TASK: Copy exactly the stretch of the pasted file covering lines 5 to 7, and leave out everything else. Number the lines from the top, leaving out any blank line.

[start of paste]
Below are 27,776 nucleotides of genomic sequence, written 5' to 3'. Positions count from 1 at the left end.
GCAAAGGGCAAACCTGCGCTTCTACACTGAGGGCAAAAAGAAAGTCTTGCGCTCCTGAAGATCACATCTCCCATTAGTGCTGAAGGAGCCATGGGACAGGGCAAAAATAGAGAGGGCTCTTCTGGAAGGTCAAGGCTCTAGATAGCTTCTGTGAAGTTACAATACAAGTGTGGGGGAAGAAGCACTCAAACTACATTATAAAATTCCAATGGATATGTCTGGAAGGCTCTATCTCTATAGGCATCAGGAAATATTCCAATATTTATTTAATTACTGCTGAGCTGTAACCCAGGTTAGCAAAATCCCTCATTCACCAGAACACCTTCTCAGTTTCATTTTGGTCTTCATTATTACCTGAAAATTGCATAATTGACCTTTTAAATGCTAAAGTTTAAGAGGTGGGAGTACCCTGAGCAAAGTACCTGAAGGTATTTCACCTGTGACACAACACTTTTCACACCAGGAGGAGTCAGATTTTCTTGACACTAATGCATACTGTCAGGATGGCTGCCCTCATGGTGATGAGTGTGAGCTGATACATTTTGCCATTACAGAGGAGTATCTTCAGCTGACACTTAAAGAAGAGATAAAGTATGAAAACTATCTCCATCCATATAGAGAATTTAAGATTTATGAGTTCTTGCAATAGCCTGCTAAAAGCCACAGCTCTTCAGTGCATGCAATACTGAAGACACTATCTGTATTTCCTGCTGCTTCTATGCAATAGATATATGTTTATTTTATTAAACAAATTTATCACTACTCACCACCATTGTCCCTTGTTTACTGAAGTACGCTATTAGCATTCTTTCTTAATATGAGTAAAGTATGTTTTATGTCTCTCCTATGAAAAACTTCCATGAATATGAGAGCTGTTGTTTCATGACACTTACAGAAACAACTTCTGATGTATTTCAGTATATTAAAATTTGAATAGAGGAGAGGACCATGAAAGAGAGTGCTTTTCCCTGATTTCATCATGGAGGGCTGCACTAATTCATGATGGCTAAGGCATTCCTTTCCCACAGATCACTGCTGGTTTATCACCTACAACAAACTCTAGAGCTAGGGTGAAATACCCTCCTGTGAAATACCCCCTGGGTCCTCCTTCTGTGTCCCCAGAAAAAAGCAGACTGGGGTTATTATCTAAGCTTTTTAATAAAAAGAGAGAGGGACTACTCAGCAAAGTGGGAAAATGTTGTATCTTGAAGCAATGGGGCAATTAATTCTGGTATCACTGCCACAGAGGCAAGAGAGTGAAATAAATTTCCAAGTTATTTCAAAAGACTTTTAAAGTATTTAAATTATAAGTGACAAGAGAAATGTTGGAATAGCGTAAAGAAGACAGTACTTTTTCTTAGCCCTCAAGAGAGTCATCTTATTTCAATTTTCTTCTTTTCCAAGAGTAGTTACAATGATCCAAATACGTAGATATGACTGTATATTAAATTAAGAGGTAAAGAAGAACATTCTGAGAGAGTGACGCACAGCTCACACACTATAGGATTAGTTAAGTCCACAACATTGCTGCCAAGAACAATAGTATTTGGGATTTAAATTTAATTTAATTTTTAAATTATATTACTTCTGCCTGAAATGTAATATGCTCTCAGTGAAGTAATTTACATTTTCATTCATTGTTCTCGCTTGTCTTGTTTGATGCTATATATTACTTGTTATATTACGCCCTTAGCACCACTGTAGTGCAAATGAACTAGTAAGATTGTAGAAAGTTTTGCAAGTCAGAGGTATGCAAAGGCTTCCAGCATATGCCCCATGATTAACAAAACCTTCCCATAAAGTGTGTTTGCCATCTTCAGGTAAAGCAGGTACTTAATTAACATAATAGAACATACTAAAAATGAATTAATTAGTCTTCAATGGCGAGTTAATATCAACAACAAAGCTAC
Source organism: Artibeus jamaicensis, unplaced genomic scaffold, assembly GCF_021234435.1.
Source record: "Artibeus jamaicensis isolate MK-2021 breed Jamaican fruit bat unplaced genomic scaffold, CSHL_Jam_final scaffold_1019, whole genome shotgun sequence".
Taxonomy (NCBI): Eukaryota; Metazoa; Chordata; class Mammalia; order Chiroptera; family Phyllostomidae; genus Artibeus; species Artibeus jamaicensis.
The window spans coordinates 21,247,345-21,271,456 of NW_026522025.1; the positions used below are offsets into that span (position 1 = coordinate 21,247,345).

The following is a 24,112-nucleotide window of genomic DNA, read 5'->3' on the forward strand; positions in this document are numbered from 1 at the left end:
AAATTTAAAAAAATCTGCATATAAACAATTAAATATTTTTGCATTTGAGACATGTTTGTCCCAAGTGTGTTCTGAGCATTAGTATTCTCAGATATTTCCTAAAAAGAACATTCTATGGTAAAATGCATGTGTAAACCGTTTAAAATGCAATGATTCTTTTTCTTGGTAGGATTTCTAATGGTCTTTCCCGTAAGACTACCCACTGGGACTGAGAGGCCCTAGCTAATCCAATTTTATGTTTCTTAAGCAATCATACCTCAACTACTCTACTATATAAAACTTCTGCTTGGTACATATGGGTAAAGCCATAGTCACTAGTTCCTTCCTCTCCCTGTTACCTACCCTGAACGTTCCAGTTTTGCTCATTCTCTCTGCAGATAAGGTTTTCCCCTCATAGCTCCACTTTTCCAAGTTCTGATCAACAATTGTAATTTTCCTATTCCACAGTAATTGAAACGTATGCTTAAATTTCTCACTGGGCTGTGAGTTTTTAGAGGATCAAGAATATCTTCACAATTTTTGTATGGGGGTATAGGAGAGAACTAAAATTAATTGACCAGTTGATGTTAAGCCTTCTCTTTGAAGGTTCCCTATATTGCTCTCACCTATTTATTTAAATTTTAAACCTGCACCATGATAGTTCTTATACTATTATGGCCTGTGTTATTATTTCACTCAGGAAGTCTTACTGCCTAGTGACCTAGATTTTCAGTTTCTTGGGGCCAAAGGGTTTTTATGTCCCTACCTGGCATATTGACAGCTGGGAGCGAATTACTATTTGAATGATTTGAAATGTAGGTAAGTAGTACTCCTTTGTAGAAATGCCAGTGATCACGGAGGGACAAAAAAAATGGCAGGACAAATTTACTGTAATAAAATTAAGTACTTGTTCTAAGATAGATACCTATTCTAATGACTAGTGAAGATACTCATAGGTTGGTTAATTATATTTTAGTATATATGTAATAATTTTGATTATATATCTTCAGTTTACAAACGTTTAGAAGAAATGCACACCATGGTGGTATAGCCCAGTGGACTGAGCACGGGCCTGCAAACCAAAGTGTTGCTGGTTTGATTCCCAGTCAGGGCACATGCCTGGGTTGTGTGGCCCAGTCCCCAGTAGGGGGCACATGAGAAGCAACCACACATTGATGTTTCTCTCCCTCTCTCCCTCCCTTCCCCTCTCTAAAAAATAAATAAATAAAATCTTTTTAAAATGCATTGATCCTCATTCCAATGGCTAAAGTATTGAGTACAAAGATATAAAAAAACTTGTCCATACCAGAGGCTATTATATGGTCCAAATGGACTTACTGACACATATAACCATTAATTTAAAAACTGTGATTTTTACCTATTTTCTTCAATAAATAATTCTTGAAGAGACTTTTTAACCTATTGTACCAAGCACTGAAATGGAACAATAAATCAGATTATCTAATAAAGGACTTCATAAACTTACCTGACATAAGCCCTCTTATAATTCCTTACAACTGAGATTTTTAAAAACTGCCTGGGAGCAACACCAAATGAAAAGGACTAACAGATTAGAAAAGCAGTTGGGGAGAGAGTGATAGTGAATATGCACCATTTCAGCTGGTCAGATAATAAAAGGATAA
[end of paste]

Taxonomy (NCBI): Eukaryota; Metazoa; Chordata; class Mammalia; order Chiroptera; family Phyllostomidae; genus Artibeus; species Artibeus jamaicensis.
The window spans coordinates 21,247,345-21,271,456 of NW_026522025.1; the positions used below are offsets into that span (position 1 = coordinate 21,247,345).

The following is a 24,112-nucleotide window of genomic DNA, read 5'->3' on the forward strand; positions in this document are numbered from 1 at the left end: